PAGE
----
imageThe process for identifying a species is quite precise.  The samples were sent off to Guangzhou and from there they worked with specialists in France to classify the samples. There was a major discovery: a “…beautiful trechine carabid beetle from Duandongzi Cave, Yichang, is both a new genus and species and is named the Superbotrechus bennetti.” A full description of the beetle is in the paper here (it is in French). Yes, I was honoured with having a bug named after me.



Waste Disposal

As I mentioned earlier, there was some 3.5 million m3 of waste from excavating tunnels and other project earthworks to be disposed of. If not done correctly, this can lead to major environmental damages. An example of this is shown below (not from Yiba) where waste has spilled over into a farmer’s rice paddy. Unfortunately, scenes like this are common in projects all over the world. Contractors—who are interested in saving money—locate waste deposit sites in the most convenient place they can, and the waste sites are often lacking proper engineering such as toe walls and drainage.


For Yiba we wanted to avoid this and so during the project preparation and design stage, the HPTD identified 63 locations which would constitute the waste disposal sites.

imageThe process used was to identify the location of waste sites, in consultation with local authorities, and do a proper preliminary design including toe walls, drainage, slope protection and access roads. The figure to the left is an example of such a design. The ‘Environmental Management Plan’ (EMP)—which governs how the project will minimize the negative environmental impacts—then included a clear description of the waste sites and actions to be taken.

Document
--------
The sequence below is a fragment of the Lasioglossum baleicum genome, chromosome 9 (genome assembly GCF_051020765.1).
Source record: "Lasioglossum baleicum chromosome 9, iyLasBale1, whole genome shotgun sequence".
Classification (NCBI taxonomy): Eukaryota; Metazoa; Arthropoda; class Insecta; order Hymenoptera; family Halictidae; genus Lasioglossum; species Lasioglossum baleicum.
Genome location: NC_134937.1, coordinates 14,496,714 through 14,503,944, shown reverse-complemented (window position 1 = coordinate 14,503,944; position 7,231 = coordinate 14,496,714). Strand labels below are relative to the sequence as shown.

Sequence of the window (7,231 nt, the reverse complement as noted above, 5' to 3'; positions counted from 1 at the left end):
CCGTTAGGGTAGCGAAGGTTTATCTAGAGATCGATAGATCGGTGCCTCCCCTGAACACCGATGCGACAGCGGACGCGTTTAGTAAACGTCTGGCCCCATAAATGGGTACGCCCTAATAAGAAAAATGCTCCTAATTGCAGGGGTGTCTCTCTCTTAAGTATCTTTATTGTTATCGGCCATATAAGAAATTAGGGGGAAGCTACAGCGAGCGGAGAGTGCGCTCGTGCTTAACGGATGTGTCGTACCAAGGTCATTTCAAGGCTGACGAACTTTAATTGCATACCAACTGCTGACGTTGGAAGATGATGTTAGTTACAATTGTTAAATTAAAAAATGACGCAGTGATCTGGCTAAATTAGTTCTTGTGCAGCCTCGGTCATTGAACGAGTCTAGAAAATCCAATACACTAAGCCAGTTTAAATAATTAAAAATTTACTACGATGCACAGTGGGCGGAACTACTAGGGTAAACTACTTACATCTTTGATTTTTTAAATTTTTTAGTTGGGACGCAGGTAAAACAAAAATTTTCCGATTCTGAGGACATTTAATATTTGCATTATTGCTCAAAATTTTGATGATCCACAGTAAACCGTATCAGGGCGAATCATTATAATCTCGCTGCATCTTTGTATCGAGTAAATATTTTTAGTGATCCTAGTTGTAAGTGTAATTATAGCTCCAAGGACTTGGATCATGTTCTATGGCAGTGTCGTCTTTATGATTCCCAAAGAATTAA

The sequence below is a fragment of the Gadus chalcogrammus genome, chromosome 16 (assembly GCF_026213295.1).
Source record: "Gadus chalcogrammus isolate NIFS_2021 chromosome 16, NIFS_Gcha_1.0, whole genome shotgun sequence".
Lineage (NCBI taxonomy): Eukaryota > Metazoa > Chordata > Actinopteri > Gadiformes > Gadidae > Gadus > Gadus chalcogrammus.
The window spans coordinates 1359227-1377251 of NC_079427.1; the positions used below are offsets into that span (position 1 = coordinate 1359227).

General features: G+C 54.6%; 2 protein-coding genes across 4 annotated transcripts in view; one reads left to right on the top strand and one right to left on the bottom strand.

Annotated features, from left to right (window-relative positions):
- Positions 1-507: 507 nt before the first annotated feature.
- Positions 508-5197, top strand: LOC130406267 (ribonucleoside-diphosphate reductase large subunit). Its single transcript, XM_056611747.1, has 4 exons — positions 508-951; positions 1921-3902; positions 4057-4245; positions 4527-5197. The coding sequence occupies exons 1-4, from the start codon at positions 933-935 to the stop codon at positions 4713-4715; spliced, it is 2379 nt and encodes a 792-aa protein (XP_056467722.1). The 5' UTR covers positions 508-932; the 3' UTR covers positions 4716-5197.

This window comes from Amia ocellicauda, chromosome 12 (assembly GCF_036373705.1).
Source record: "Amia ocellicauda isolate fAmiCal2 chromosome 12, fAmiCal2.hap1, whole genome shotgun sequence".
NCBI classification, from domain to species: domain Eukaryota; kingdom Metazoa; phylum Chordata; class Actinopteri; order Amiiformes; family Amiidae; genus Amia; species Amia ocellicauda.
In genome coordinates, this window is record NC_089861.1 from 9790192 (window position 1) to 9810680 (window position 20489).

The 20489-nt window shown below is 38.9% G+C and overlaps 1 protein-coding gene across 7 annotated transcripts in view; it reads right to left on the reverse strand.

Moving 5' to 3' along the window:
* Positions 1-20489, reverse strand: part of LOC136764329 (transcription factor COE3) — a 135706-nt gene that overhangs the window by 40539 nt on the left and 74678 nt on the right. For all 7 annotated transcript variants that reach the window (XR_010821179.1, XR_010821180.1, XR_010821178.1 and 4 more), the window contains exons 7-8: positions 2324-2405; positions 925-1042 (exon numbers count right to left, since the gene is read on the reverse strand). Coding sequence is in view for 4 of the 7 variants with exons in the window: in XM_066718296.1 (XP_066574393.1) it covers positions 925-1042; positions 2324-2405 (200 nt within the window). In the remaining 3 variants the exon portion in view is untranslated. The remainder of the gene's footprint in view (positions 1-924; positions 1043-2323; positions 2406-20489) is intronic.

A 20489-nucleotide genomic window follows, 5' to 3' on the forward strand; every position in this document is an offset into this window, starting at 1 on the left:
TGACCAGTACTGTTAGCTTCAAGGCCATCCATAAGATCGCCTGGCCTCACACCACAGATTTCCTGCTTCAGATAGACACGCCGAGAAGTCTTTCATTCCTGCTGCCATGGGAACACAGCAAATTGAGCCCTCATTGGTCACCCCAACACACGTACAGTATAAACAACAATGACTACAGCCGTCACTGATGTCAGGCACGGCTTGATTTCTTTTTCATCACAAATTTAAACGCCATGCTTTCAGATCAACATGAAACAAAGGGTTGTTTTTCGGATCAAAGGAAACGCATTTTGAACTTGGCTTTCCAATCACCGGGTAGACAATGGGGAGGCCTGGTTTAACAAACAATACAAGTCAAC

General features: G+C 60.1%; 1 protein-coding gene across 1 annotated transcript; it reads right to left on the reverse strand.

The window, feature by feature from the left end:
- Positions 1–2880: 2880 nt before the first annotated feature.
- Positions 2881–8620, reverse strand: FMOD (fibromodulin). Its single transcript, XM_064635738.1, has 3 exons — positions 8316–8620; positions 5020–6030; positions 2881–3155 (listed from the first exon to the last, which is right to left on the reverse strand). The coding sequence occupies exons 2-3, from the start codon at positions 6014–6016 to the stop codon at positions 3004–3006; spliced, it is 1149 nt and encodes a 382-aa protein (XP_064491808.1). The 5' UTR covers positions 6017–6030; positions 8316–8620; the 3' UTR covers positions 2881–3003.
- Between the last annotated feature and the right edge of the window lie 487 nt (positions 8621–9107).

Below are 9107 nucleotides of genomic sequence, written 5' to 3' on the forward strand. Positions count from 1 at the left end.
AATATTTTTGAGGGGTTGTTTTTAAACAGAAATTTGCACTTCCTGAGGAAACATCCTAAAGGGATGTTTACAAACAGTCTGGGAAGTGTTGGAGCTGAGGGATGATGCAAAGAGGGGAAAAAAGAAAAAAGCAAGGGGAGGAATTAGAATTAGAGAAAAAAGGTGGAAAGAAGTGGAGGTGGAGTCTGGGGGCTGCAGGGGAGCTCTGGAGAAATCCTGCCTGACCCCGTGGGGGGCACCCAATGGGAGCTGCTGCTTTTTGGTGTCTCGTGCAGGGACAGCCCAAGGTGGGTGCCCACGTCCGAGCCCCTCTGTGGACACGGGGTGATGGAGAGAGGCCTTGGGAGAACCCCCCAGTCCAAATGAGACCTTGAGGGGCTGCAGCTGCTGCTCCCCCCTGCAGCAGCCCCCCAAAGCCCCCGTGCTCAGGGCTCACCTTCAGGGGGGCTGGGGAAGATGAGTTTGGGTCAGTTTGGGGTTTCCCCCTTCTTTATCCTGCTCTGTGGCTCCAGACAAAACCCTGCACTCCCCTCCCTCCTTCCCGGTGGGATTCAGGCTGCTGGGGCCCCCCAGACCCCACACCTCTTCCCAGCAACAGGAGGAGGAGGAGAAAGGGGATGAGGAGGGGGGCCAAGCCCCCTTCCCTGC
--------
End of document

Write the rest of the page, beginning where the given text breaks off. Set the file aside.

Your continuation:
I was very fortunate to have one of the Bank’s best Social Specialists on my team—Zhefu Liu. Like Anil, he has very high standards and expectations for Task Team Leaders like myself so he made a lot of work for me, but it was worth it. Zhefu had come up with an approach on earlier projects where he would work with the client to identify areas of unproductive land (e.g. deep ravines). They would then use these to store waste materials, but engineer them in such a way that at the end of the process there was top soil and the land was turned over to farmers to replace the land that was lost to the road. This was used to great effect on Yiba.

Site Access Roads

When you are building a new greenfield road, there is seldom sufficient access for the contractor to the site. So they end up constructing ‘access roads’. This is typically done as shown in the figure below (not from Yiba) by sending out a digger and just cutting away as the contractor thinks best, along an alignment that they have chosen.